There's enough articles debunking the original article kicking around.


RE: Glad to hear
By Quiksel on 6/22/2006 10:48:44 AM , Rating: 1
I will admit that I needed a little more time to parse the article for what motivating factors are in place for Apple to come out and say what they are saying, BUT, this is still an appropriate action to take considering the allegations. I will say again, KUDOS to Apple for taking on an investigation.

Just because this is happening as a result of someone else bringing it out into the open does not mean that Apple is hiding something, nor does their reaction to the mess imply that they are doing this just to save face. Possible, yes, but not always true.

For once, we might have to take into consideration that conspiracy theory might not be the case.


RE: Glad to hear
By Bonrock on 6/22/2006 6:31:38 PM , Rating: 2
Are you for real? Do you honestly think that Apple employees never once visited one of the factories making the iPod? These factories are churning out millions of iPods every year--companies don't hand out contracts of that size without ever inspecting the facilities.

If you really think Apple deserves kudos over this whole situation, you are frighteningly naive.


RE: Glad to hear
By Griswold on 6/22/2006 9:39:44 AM , Rating: 2
You must be kidding.


RE: Glad to hear
By dice1111 on 6/22/2006 9:58:17 AM , Rating: 2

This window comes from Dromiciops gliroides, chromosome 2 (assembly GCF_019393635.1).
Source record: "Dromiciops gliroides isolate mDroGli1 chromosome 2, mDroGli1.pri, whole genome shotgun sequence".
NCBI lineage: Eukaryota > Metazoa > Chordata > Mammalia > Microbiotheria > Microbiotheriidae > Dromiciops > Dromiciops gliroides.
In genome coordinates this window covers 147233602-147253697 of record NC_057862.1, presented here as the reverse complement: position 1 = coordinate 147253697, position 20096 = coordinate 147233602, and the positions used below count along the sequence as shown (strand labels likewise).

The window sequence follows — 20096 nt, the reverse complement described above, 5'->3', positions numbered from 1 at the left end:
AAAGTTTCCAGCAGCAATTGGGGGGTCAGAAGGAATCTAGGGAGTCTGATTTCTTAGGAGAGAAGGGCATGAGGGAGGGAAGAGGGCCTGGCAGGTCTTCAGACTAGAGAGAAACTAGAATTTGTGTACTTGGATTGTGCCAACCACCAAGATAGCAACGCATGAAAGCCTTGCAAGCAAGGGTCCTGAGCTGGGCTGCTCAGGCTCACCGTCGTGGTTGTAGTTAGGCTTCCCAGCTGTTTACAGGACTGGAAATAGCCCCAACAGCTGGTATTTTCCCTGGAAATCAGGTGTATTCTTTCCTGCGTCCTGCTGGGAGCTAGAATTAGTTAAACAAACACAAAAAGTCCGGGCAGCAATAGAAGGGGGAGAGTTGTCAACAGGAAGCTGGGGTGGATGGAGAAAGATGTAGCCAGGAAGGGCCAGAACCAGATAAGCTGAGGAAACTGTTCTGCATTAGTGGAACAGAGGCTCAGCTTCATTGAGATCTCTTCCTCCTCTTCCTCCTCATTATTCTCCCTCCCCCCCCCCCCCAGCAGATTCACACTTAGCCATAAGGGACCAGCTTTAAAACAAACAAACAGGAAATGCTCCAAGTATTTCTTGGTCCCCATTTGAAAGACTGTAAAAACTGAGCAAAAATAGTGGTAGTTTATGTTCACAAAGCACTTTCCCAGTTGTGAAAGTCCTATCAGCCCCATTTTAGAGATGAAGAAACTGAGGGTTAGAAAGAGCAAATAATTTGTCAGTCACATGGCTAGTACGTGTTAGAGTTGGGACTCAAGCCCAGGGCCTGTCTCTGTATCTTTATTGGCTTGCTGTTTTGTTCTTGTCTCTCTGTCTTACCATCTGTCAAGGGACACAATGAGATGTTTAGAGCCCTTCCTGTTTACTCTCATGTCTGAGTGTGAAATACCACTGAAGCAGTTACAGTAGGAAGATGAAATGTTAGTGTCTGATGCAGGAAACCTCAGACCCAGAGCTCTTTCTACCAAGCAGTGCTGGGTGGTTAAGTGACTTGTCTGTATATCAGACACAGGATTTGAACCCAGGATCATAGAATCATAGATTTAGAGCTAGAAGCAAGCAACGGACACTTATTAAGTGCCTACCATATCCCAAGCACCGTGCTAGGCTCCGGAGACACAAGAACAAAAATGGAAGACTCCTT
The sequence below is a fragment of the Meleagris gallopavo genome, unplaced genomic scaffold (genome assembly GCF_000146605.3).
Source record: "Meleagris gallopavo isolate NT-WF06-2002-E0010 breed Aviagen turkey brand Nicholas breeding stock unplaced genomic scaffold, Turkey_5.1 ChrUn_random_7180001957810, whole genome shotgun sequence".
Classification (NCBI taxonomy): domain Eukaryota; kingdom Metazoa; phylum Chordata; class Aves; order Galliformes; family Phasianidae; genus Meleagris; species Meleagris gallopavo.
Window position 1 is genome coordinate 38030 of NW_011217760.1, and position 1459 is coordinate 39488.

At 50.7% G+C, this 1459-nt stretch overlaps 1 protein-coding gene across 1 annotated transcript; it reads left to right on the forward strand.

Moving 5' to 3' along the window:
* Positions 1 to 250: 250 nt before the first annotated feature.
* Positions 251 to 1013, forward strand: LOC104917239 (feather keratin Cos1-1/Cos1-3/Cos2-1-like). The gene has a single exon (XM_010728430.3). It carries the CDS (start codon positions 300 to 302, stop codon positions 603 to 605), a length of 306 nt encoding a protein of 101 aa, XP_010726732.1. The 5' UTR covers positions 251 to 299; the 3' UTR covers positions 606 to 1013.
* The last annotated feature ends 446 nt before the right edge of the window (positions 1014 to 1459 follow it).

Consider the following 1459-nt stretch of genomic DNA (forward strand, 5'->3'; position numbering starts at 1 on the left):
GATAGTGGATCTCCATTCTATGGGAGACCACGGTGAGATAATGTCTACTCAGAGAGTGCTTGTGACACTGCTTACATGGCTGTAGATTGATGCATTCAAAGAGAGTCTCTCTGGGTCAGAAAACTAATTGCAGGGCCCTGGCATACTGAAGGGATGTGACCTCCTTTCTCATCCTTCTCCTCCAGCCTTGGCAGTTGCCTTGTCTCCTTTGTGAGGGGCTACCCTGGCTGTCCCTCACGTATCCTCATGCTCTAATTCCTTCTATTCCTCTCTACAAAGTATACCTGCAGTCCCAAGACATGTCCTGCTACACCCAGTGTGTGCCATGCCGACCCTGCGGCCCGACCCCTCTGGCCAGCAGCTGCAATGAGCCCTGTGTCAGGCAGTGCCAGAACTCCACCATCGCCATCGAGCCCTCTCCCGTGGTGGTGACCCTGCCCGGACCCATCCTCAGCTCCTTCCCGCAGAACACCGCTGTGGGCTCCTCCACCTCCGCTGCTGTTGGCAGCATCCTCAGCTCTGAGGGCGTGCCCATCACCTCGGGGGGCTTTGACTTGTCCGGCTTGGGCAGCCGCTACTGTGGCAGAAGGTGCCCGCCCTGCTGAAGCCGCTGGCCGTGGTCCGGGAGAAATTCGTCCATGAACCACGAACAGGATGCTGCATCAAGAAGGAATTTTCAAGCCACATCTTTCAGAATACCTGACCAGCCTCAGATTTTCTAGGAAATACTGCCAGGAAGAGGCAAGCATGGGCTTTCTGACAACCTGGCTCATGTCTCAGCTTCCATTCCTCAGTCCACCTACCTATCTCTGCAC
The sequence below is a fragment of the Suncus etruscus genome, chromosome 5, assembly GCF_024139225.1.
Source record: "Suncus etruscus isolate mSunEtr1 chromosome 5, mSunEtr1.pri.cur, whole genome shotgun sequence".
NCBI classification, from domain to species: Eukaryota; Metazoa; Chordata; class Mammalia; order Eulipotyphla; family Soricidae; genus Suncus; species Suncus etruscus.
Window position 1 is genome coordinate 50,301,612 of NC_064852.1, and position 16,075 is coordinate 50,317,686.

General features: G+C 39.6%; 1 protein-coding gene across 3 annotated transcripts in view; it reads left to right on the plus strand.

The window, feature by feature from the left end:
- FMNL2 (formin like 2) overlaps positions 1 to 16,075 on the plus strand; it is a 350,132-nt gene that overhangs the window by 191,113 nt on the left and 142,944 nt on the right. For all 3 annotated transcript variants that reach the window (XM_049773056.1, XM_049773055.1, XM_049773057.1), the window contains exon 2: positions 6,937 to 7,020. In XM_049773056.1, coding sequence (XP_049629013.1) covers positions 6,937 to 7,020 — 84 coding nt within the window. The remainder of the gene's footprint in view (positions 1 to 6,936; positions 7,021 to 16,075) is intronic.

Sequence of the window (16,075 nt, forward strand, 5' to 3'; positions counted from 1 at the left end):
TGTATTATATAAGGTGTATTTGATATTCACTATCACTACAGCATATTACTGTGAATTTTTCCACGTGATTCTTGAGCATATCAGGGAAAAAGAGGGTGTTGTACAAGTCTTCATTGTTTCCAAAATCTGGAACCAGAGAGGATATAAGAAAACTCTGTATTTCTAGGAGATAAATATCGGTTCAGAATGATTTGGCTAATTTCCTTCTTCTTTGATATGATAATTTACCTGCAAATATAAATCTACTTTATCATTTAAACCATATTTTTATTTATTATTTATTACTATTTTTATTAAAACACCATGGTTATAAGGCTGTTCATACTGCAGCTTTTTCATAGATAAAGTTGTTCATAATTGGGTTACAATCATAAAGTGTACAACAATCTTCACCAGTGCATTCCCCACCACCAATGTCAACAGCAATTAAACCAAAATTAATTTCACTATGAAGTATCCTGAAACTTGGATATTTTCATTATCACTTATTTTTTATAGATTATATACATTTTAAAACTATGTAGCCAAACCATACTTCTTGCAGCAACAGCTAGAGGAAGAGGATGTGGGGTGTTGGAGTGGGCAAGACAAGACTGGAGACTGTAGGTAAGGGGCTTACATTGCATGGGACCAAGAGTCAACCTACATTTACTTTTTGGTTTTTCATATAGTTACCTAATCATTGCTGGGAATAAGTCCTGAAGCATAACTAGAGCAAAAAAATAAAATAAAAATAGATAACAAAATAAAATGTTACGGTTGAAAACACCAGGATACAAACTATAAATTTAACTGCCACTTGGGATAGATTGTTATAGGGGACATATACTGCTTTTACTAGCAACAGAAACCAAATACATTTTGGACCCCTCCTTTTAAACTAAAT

Wow Quiksel, you need to get a grip on reality. The only reason they are investigating this is because they have been publicly exposed. Apple doesn't even seem to be putting a rush on it. And while they are interviewing the employees it will be business as usual until they can find an appropriate PR resolution with minimal cost and change to their manufacturing process or Foxxcon's hiring practices. I'm sure the reason they outsource to Foxxcon is so this type of thing can happen and Apple is not directly to blame when things hit the fan. They can pawn it of on another company who was setup to be a patsy. In my opinion of course...


RE: Glad to hear
By Shoal07 on 6/22/2006 10:45:39 AM , Rating: 2
You are definitely a little deluded. Why do you think these companies manufacture in China and have tech support in India? Because it’s cheap! China will never try to change that, it’s what is funding their industrial revolution.

Complaining about cheap labor in China... Now that’s a good one!


RE: Glad to hear
By TomZ on 6/22/2006 12:21:41 PM , Rating: 2
quote:
Complaining about cheap labor in China... Now that’s a good one!

Even better, probably complaining about cheap labor in China, while at the same time having a house full of products are only affordable because of that labor. Pretty hypocritical if you ask me.

Let's face it - most of us all benefit from the Cheap labor in developing countries. Should we feel guilty for it? Should we try to export our values to these countries and to our manufacturers there? Are we doing more harm or more good by buying goods from these countries? These are interesting questions, I think.


"People Don't Respect Confidentiality in This Industry" -- Sony Computer Entertainment of America President and CEO Jack Tretton